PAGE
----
CHRAJ temporarily rejects petition to probe bribery scandal

The Commission on Human Rights and Administrative Justice (CHRAJ), has said it will take a back seat on investigations into the bribery allegations against some Members of Parliament’s Appointments Committee.

The Commission has however said it would not completely recuse itself from investigating the matter, but would hold an investigation in abeyance.

“CHRAJ has decided not to exercise its discretion to decline investigating the allegations altogether; but rather, at this stage, to hold its investigation in abeyance awaiting the outcome of the committee’s findings.”CHRAJ in its assessment of the petition brought before it by one Nana Kusi-Poku Listowel, explained that its decision was premised upon section 13 (1) (a) and (b) of Act 456, 1993, which allows the Commission to decline to investigate a complaint if there is adequate remedy for the complaint or it is deemed unnecessary.

The Commission has thus deferred to Parliament, which has set up a five-member committee to investigate the bribery allegation following a petition by some Minority Members of Parliament who levelled the bribery allegation against the Energy Minister, Boakye Agyarko.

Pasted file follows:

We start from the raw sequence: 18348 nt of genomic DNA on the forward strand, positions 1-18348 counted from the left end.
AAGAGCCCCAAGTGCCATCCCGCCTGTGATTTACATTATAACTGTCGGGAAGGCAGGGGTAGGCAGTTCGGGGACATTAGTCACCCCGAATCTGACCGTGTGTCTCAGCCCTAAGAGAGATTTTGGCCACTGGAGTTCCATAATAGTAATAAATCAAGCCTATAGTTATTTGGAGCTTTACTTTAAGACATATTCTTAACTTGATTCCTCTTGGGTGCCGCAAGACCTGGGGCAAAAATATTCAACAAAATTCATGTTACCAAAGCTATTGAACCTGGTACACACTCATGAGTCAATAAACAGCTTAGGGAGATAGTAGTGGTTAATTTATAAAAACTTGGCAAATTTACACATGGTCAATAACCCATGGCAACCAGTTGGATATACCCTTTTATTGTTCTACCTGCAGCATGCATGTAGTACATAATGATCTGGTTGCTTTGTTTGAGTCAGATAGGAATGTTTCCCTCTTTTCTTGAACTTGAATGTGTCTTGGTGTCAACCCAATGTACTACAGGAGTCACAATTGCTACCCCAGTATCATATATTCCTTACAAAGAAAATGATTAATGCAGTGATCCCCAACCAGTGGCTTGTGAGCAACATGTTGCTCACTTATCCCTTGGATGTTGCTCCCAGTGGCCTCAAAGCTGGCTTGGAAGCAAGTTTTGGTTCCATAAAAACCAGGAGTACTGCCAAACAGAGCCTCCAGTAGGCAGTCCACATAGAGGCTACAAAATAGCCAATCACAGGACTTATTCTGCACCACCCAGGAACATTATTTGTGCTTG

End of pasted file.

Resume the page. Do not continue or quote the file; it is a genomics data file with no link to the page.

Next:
CHRAJ in its report said it was satisfied with Parliament’s investigative committee’s work so far, which is holding public sittings as a means of ensuring transparency.

But the commission noted in its report that “it would not hesitate to assert its broad constitutional mandates should circumstances after the committee’s proceedings and after perusing its Report warrant further investigation into the matter.”

CHRAJ reminded that these corruption allegations that have rocked Parliament fall within its purview.

“The Commission is mindful of the fact that the crux of the allegations under enquiry touch and concern the conduct of Constitutional Public officers which ultimately falls within the ambit of Chapter 24 of the 1992 Constitution thereby making CRAJ the relevant constitutional forum for redress as affirmed by the Supreme Court in the Ablakwa (NO. 2) v Jake Otanka Obestsebi-Lamptey (2012) 20SCGLR 846.”



By: Delali Adogla-Bessa/

Categories: News

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